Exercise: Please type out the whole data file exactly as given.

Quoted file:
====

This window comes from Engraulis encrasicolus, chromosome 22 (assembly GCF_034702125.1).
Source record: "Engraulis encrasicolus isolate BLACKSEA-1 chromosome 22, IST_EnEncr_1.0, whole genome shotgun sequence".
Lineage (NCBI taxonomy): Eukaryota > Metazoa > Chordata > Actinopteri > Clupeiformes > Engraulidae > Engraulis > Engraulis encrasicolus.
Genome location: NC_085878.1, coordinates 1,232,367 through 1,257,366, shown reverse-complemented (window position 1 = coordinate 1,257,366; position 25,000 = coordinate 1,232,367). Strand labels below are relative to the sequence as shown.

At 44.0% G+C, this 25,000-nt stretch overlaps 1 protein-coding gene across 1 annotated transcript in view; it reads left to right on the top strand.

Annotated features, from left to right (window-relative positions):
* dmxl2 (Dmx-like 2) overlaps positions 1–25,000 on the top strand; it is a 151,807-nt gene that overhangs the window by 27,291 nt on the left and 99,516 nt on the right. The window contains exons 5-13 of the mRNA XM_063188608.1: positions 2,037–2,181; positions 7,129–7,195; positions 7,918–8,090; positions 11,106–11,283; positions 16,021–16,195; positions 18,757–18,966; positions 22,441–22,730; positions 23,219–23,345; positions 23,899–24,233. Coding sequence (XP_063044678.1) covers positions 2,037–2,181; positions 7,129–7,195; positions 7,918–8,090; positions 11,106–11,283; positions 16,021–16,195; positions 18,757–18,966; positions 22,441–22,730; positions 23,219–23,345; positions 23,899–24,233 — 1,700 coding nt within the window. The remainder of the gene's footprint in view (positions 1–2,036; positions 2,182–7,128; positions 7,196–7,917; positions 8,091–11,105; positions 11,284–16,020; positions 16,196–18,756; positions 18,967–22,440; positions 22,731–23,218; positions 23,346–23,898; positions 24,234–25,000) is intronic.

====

This window comes from Engraulis encrasicolus, chromosome 22 (assembly GCF_034702125.1).
Source record: "Engraulis encrasicolus isolate BLACKSEA-1 chromosome 22, IST_EnEncr_1.0, whole genome shotgun sequence".
Lineage (NCBI taxonomy): Eukaryota > Metazoa > Chordata > Actinopteri > Clupeiformes > Engraulidae > Engraulis > Engraulis encrasicolus.
Genome location: NC_085878.1, coordinates 1,232,367 through 1,257,366, shown reverse-complemented (window position 1 = coordinate 1,257,366; position 25,000 = coordinate 1,232,367). Strand labels below are relative to the sequence as shown.

At 44.0% G+C, this 25,000-nt stretch overlaps 1 protein-coding gene across 1 annotated transcript in view; it reads left to right on the top strand.

Annotated features, from left to right (window-relative positions):
* dmxl2 (Dmx-like 2) overlaps positions 1–25,000 on the top strand; it is a 151,807-nt gene that overhangs the window by 27,291 nt on the left and 99,516 nt on the right. The window contains exons 5-13 of the mRNA XM_063188608.1: positions 2,037–2,181; positions 7,129–7,195; positions 7,918–8,090; positions 11,106–11,283; positions 16,021–16,195; positions 18,757–18,966; positions 22,441–22,730; positions 23,219–23,345; positions 23,899–24,233. Coding sequence (XP_063044678.1) covers positions 2,037–2,181; positions 7,129–7,195; positions 7,918–8,090; positions 11,106–11,283; positions 16,021–16,195; positions 18,757–18,966; positions 22,441–22,730; positions 23,219–23,345; positions 23,899–24,233 — 1,700 coding nt within the window. The remainder of the gene's footprint in view (positions 1–2,036; positions 2,182–7,128; positions 7,196–7,917; positions 8,091–11,105; positions 11,284–16,020; positions 16,196–18,756; positions 18,967–22,440; positions 22,731–23,218; positions 23,346–23,898; positions 24,234–25,000) is intronic.